Having a baby can sometimes trigger a thyroid disorder. This is known as postpartum thyroiditis. It is usually temporary but can return each time you have a baby.
How is my thyroid gland controlled?
There has to be some sort of mechanism that regulates very carefully the amount of T4 and T3 secreted by your thyroid gland so that the right - the normal - amounts are manufactured and delivered into the bloodstream. The mechanism is very similar to that which regulates the central heating in a house where there is a thermostat in, say, the living room, which is set to a particular temperature and which activates the gas- or oil-fired furnace, or boiler that heats the hot water. In the case of the thyroid, the ‘thermostat’ consists of a little gland, called the pituitary gland that lies underneath your brain in your skull. The pituitary senses the level of thyroid hormones in your bloodstream, just as the thermostat in your living room senses the temperature. Under normal circumstances, if the level drops just a little below normal, the pituitary reacts by secreting a hormone called the thyroid-stimulating hormone, also known as TSH, and this hormone activates the thyroid gland to put out more T4 and T3.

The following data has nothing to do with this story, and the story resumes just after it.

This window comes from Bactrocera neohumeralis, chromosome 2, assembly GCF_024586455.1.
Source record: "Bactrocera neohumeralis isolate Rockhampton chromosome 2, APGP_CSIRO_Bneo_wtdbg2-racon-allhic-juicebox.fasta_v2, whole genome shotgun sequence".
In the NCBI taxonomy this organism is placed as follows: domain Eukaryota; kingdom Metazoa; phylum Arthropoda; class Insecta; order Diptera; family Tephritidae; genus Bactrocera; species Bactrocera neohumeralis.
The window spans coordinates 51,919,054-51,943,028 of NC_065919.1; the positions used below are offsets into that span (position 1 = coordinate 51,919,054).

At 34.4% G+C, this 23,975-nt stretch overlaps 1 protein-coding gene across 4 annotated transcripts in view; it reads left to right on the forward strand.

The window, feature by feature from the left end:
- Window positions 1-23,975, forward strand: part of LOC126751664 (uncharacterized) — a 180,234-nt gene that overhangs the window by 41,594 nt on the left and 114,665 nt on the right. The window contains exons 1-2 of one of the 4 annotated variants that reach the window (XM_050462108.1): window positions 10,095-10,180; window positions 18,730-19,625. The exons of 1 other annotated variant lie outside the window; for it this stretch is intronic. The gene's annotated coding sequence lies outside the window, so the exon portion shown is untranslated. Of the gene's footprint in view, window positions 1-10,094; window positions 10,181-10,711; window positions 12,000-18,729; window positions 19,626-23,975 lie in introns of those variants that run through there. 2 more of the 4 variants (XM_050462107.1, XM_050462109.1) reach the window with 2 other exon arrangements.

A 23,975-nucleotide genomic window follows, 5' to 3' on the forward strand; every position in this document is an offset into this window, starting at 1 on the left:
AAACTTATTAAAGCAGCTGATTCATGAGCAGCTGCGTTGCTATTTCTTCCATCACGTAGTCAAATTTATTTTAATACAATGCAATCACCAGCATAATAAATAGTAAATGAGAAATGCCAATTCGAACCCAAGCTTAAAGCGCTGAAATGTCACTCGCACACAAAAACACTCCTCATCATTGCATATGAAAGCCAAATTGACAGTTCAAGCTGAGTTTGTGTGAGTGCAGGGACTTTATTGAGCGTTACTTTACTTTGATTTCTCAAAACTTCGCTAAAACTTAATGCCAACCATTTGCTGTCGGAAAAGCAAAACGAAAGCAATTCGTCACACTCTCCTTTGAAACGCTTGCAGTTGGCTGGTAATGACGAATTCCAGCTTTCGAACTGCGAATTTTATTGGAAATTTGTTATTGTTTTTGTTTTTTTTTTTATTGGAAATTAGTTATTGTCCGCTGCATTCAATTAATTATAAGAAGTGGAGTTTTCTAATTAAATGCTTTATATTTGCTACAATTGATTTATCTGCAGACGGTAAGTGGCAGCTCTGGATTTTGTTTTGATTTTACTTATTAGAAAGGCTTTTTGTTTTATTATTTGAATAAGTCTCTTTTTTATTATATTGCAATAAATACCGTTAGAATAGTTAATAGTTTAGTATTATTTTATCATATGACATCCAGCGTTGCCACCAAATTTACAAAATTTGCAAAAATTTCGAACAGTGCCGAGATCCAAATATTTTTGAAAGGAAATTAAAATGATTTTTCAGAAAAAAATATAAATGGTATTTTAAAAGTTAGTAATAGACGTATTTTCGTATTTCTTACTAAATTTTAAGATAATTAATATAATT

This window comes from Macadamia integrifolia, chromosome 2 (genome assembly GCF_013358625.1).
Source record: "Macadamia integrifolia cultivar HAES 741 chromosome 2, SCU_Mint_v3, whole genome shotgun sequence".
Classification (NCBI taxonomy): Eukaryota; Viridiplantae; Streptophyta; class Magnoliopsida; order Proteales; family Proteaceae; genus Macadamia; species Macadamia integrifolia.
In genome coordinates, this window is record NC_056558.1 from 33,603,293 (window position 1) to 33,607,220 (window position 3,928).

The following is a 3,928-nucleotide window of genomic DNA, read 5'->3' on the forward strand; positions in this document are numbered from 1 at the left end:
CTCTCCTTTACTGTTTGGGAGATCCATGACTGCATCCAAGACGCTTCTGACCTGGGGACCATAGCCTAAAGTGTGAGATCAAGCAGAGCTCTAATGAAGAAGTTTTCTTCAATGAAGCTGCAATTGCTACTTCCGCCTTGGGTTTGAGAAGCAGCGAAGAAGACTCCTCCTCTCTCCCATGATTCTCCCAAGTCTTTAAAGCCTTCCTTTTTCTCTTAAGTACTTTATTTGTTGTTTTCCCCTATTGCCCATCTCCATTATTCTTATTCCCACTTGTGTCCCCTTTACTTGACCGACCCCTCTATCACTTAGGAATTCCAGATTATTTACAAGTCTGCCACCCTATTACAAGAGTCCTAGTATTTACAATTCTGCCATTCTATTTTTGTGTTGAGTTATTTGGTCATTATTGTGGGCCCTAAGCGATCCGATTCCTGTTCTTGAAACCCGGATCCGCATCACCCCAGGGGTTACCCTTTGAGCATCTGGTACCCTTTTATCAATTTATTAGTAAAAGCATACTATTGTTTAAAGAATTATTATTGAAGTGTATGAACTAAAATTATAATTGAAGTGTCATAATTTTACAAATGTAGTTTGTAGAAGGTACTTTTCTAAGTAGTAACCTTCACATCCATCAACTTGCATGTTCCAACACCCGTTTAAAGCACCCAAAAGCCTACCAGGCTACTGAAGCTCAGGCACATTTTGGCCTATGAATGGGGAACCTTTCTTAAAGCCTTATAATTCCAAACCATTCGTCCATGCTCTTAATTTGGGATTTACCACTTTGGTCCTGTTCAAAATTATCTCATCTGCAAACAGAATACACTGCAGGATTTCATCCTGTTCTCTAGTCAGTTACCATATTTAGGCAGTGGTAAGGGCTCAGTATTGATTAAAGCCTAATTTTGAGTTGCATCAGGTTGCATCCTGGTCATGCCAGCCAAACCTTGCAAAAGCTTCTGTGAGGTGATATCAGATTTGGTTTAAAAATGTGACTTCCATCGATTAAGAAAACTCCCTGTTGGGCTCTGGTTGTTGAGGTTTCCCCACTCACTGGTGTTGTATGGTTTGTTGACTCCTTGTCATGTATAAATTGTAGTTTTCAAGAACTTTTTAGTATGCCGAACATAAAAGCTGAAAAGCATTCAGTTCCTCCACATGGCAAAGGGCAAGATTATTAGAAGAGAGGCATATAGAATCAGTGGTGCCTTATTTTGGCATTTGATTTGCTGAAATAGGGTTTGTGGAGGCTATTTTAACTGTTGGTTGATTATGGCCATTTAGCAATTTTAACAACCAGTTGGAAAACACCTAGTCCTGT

Conversely, when the thyroid hormone levels rise above normal the ‘thermostat’ senses this and the pituitary stops secreting TSH so that the thyroid gland stops working so hard and the secretion of T4 and T3 is reduced.
What causes a thyroid disorder?